Bill :thumb:
  11. Smalma Active Member

    Posts: 2,831
    Marysville, Washington
    Ratings: +707 / 0
    Jeremy touches on a good point - our rods are more of a tool for delivering our flies to the fish. I tend to choose my rods based on the type of flies and conditions I will be fishing rather than the fish I'm fishing. For example I would opt for a different rod for sea-runs in the salt if I were fishing from a boat with un-weighted spiders than if I were fishing from a beach at high tide backed up against the tree line with heavily weighted flies.

    With a limited rod arsenal I would opt for a rod that would best fish the conditions and flies that I expect to mostly fish. In my experience it is the fisherman skills in fghting fish rather than the rod size (within reason) that limits our ability to handle larger than expect fish. I tend to fish rods that are enjoyable for the typical fish I expect rather than one that best fits the largest fish I might encounter every once in a while. With that in mind the most versatile rod (out of a collection of more than 20 rods) that I regularly fish is my sage 9 foot 6 inch 5 weigth RLP+ - and oldie but goodie

    Tight lines
  12. martyg Active Member

    Posts: 988
    The world at large
    Ratings: +79 / 0
    Scott X2S, 6 weight w/ RIO #8 Outbound.
  13. Ed Call Mumbling Moderator

    Posts: 17,502
    Kitsap Peninsula
    Ratings: +1,474 / 9
    Dave, it was the local fly shop where I was when my friend got married. He and his wife got it for me there and had it shipped to my house. I certainly would have preferred that they had gotten me a gift certificate at Peninsula Outfitters. That is my go to place normally, great products and great staff.
  14. D3Smartie Active Member

    Posts: 1,987
    Ratings: +4 / 0
    while i dont really understand how that transaction went down, you will probably have to deal with the shop you bought it from. Call them up and see what they say. If Redington shipped out the wrong pieces you should be able to take it over to Day Rd and get a couple new sections or just swap it out for a new rod.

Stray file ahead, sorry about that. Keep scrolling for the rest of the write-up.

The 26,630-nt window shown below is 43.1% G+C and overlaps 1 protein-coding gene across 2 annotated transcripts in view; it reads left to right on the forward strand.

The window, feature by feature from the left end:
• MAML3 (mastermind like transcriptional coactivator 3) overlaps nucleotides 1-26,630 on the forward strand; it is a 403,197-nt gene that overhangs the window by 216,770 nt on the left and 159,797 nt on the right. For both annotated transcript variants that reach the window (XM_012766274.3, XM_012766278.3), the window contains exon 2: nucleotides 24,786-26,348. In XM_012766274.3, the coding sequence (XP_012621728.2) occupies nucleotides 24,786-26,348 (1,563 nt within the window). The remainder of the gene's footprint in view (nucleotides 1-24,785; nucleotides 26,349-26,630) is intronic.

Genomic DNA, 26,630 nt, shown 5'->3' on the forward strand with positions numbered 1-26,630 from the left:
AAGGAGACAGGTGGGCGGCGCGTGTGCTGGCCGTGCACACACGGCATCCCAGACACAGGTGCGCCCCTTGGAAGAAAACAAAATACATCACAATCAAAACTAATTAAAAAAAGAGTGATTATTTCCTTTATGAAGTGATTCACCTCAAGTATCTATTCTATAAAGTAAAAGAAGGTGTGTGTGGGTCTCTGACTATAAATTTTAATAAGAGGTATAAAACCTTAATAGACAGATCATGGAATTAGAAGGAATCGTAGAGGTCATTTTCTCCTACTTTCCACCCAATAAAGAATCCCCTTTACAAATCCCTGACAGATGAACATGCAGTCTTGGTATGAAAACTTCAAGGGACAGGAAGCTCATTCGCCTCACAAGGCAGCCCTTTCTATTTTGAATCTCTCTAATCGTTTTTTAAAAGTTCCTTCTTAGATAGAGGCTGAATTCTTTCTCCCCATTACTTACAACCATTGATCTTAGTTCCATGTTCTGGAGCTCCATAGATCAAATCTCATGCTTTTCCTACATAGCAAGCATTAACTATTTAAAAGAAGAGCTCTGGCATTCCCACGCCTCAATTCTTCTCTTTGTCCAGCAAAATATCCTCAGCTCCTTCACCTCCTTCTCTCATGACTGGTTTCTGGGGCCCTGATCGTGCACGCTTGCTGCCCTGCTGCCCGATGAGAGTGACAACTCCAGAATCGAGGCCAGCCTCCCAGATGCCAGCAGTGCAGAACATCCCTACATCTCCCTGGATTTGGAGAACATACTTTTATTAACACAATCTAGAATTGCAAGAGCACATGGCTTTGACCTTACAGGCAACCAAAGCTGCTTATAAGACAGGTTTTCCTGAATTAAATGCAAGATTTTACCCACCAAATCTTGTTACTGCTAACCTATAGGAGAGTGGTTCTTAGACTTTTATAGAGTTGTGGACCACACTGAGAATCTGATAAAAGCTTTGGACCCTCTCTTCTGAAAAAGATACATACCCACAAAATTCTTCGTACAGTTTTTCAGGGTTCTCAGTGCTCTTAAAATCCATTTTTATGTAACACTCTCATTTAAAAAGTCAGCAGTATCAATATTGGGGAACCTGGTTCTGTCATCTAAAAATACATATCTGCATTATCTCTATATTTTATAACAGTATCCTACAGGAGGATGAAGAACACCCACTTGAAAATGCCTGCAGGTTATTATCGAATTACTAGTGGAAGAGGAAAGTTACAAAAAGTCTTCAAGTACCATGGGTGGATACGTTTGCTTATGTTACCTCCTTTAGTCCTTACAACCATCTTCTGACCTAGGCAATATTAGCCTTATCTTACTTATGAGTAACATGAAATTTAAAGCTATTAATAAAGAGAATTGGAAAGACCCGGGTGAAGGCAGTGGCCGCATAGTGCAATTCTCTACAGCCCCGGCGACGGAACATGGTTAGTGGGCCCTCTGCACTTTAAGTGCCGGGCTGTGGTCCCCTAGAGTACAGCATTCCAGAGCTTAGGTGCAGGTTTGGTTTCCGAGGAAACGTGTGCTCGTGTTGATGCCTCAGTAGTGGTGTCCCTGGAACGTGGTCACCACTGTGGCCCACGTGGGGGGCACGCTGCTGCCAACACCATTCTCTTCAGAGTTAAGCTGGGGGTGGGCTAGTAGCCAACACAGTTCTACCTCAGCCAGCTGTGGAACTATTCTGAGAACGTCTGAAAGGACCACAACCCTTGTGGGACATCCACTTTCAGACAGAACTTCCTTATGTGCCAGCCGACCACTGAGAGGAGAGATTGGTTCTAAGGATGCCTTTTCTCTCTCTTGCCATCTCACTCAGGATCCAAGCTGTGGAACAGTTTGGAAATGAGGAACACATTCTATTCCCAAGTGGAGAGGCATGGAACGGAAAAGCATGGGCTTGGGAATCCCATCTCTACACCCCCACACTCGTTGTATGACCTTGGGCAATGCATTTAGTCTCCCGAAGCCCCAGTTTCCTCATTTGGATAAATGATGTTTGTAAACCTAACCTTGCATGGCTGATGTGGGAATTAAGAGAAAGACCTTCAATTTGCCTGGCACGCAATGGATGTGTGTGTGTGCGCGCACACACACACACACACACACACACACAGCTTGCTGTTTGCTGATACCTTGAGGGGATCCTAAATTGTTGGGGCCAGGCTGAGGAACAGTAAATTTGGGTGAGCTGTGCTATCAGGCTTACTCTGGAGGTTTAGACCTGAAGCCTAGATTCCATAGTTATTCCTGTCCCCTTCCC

15. Denny Active Member

    Posts: 4,048
    Seattle, WA, USA.
    Ratings: +45 / 0

    Contact the shop from where the rod came. Seriously. They may have another rod outfit with mixed pieces, and would therefore be happy to get it straightened out (two 'correct' rods instead of two 'mismatched' rods). You'll be happy, they'll be happy . . . all win.
  16. Steven Green Hood Canal Pirate

    Posts: 517
    Poulsbo, Washington
    Ratings: +0 / 0
    I use a 9ft 6wt Axiom for the beach. I paid 250 for it making it the most expensive rod I own. It loads fast, Shoots a line very well, and small fish are still fun while it maintains backbone for bigger fish and wind. Until I am independently wealthy I don't think I will buy anything hundreds more for a little more performance.

  17. Jake Bannon nymphs for steelhead....

    Posts: 667
    puget sound
    Ratings: +0 / 0
    I go to my redington redfly 2 5wt with a RIO outbound #6 and for a reel I just have an okuma integrity but am hoping to buy an orvis battenkill mid arbor somewhere in the near future. Still am learning to cast my new outbound but with some time on the water I should be getting used to it.

  18. Ed Call Mumbling Moderator

    Posts: 17,502
    Kitsap Peninsula
    Ratings: +1,474 / 9

    Richard, I did exactly that via email last night before I made my post about the mixmatched peices here on WFFF. This morning Todd from the shop informed me that this must be a company error as it had never been opened or displayed and he had no other mismatched setups. He will call Sage tomorrow and instruct me to go or not go there for a trade. With salmon season looming I 'm hoping it is that easy. I have never had Sage or Redington dollars before, so I'm not used to dealing with them but I have heard they are great. My fingers are crossed.
  19. Stonefish Triploid, Humpy & Seaplane Hater

    Posts: 3,861
    Pipers Creek
    Ratings: +1,263 / 1
    I'm confused, clearly marked how? Certainly not on the rod itself, correct? I've never seen a rod packaged as such that it describes each piece and what weight rod it is for unless Redington is doing something new with the RS4.
    Please explain how it is marked.
    Also, did you put the rod together? Could someone have accidentally marked the sections as 8wt when it is really a 7 wt.
  20. Ed Call Mumbling Moderator

    Posts: 17,502
    Kitsap Peninsula
    Ratings: +1,474 / 9

    Stonefish, the RS4 comes with alignment dots and each piece is in fact labeled with the line weight and rod length. I had never seen another rod like this, maybe some other high end rods come this way, or it may be a new trend. That is the only way I would have known, all four peices fit nicely together. They could be mislabeled, but they are factory labeled, not shop labeled.